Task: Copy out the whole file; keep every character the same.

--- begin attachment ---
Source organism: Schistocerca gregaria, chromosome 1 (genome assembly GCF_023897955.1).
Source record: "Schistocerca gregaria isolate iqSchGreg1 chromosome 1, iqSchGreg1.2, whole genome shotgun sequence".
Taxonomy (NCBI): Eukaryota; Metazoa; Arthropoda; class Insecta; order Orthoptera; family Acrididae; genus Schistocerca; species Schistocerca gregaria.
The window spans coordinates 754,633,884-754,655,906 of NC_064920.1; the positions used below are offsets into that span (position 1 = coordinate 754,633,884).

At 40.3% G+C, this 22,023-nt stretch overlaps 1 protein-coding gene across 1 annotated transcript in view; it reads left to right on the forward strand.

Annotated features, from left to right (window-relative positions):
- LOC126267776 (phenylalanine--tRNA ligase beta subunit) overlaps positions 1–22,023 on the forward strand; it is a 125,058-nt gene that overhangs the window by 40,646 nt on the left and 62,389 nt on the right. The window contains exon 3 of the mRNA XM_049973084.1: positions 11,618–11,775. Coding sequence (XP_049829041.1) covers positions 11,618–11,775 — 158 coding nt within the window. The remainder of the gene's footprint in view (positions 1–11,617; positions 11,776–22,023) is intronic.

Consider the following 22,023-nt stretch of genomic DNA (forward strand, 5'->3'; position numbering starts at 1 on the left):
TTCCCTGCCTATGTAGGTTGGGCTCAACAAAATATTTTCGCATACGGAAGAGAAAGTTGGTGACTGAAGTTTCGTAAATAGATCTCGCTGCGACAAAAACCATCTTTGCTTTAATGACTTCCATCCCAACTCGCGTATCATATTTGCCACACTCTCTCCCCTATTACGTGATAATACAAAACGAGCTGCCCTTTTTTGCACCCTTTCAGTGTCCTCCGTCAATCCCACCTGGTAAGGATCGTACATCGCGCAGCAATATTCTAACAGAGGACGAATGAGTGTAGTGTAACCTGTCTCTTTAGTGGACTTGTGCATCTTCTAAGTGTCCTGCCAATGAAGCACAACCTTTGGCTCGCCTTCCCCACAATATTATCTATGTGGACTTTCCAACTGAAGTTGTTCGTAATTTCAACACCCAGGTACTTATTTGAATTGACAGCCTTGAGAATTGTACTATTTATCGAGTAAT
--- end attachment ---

Source organism: Schistocerca gregaria, chromosome 1 (genome assembly GCF_023897955.1).
Source record: "Schistocerca gregaria isolate iqSchGreg1 chromosome 1, iqSchGreg1.2, whole genome shotgun sequence".
Taxonomy (NCBI): Eukaryota; Metazoa; Arthropoda; class Insecta; order Orthoptera; family Acrididae; genus Schistocerca; species Schistocerca gregaria.
The window spans coordinates 754,633,884-754,655,906 of NC_064920.1; the positions used below are offsets into that span (position 1 = coordinate 754,633,884).

At 40.3% G+C, this 22,023-nt stretch overlaps 1 protein-coding gene across 1 annotated transcript in view; it reads left to right on the forward strand.

Annotated features, from left to right (window-relative positions):
- LOC126267776 (phenylalanine--tRNA ligase beta subunit) overlaps positions 1–22,023 on the forward strand; it is a 125,058-nt gene that overhangs the window by 40,646 nt on the left and 62,389 nt on the right. The window contains exon 3 of the mRNA XM_049973084.1: positions 11,618–11,775. Coding sequence (XP_049829041.1) covers positions 11,618–11,775 — 158 coding nt within the window. The remainder of the gene's footprint in view (positions 1–11,617; positions 11,776–22,023) is intronic.

Consider the following 22,023-nt stretch of genomic DNA (forward strand, 5'->3'; position numbering starts at 1 on the left):
TTCCCTGCCTATGTAGGTTGGGCTCAACAAAATATTTTCGCATACGGAAGAGAAAGTTGGTGACTGAAGTTTCGTAAATAGATCTCGCTGCGACAAAAACCATCTTTGCTTTAATGACTTCCATCCCAACTCGCGTATCATATTTGCCACACTCTCTCCCCTATTACGTGATAATACAAAACGAGCTGCCCTTTTTTGCACCCTTTCAGTGTCCTCCGTCAATCCCACCTGGTAAGGATCGTACATCGCGCAGCAATATTCTAACAGAGGACGAATGAGTGTAGTGTAACCTGTCTCTTTAGTGGACTTGTGCATCTTCTAAGTGTCCTGCCAATGAAGCACAACCTTTGGCTCGCCTTCCCCACAATATTATCTATGTGGACTTTCCAACTGAAGTTGTTCGTAATTTCAACACCCAGGTACTTATTTGAATTGACAGCCTTGAGAATTGTACTATTTATCGAGTAAT